[These thoughts were originally published as part of the DVD Beautiful Technique from Step One.]
Be serious about making dance, but don’t be stern. Be happy! Have fun! Make choices, be intentional, and create the dance that you want to put in the world.
Belly dance is filled with labels and categories. Use these categories to help you, but not to limit you. Descriptive ideas (Turkish, Egyptian, Cabaret, Tribal, Fusion) all give some information about the type of music, movement vocabulary, and costuming a dancer might be using, but they don’t tell us really fundamental information. As you learn about different styles, start to think also about context and motive:
- Is your dance intended for an audience, or do you dance simply to enjoy dancing?
- Are you interested in elite movements that require special ability, or do you favor an inclusive vocabulary that is for “anyone and everyone?”
- Do you enjoy dance as a means of unlimited self-expression, or do you prefer the structure and conventions of a traditional approach?
- What is your level of motivation and ambition?
As long as you understand and describe your work accurately and honestly, you are entitled to be any dancer you want to be. This may seem like simple and obvious advice, but it may not be so obvious if you are dancing in a small community where a few strong personalities promote certain styles. On any given day you may be as traditional or creative as you wish; you may choreograph or improvise; you may work in a particular style, or create your own. You may strive for excellence, or just dabble.
Belly dance exists as both a participatory activity and as a performance art. Performance is not right for everyone. You may have the most rewarding experience dancing solely for personal reasons, at home or in classes, alone or within communities of friends. Personal reasons are great reasons: dance for healing, spirituality, community, ethnic heritage, sensuality, fitness, recreation, or pure joy.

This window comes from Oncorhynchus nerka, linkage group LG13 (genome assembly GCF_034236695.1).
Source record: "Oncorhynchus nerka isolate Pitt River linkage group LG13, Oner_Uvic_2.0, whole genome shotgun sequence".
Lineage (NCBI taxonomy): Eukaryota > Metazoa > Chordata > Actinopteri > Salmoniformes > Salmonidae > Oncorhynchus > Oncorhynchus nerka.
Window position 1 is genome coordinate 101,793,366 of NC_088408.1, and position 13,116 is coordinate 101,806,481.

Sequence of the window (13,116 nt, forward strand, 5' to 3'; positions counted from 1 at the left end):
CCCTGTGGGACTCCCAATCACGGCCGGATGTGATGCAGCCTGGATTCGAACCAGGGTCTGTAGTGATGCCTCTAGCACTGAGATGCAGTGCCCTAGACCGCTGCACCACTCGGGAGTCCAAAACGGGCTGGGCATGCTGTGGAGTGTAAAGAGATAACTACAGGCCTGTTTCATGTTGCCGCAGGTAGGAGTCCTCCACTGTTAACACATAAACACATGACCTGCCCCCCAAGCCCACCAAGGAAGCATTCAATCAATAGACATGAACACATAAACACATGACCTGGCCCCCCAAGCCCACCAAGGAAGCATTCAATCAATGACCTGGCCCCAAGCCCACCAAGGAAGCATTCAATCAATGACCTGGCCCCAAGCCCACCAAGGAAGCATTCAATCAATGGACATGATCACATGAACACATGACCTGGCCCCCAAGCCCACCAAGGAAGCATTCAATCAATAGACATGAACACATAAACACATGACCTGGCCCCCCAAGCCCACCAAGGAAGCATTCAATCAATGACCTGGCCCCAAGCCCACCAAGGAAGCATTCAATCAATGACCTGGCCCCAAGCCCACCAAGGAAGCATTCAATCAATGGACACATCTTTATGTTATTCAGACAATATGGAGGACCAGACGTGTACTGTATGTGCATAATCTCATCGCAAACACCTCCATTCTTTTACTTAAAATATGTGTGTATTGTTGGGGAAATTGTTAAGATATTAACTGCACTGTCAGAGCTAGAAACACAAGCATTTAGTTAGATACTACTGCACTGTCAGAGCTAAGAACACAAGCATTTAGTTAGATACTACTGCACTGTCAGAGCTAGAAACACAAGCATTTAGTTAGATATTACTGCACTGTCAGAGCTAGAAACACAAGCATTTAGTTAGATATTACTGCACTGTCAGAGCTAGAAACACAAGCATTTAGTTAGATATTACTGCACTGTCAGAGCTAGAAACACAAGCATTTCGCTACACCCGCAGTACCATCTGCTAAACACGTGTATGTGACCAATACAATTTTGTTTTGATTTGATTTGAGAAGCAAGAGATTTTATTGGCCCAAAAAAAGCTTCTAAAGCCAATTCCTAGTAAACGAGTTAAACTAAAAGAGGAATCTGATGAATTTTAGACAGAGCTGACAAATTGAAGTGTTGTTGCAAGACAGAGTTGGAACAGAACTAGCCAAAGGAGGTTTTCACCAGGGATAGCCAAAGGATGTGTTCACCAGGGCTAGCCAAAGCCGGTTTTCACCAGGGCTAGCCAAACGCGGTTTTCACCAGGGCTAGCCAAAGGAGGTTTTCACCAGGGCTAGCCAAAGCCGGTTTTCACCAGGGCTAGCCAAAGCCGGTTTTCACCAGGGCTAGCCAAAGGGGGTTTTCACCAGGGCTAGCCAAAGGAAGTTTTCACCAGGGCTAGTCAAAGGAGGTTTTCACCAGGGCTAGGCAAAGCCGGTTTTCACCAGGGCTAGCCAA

If you choose to take your dancing into the public sphere as a performer, remember that you are no longer dancing just for your own pleasure. Stay true to yourself, but, if you want to be treated with dignity and respect, respect the desires and expectations of your audience: to find the greatest satisfaction and success, match your performance to the appropriate venue and context.
If you are still practicing, make sure you are only dancing in recitals and other venues for developing performers.
If you are doing traditional commercial work as an entertainer at nightclubs or parties, you’ll be most successful if you follow the conventions of these venues.
If you present yourself as a performer of dances from a particular culture or country, be authentic and respect the traditions of the form.
If your work is artistic, creative, or conceptual, tell your audience so, and make sure they are in the mood to see something new.
To move your dancing to the next level, take to heart words of wisdom you already know: “what you put in is what you get out.” The benefits of continuing to build your technique are obvious, but don’t stop there. Technique is like a box of tools. Having a variety of high quality tools makes any kind of work easier, but tools are useless until you know what you want to build. A large vocabulary, whether of words or movements, is not enough to make you a great communicator. You also must have something to say.
Self-expression can be intimidating, especially in dance. All artists reveal themselves through their work, but as dancers we undergo the unique vulnerability of showing not only our ideas but our bodies. Be brave.
And, be smart. Keep learning and improving. Take initiative. Ask how and why. Teachers and coaches are invaluable curators of information who can help you to focus your training; but, in the end, no one can dance for you. You must do the work of discovering dance within yourself. Move beyond passive imitation. Be active and fearless and you will grow the wisdom that will let you dance the truth of your soul.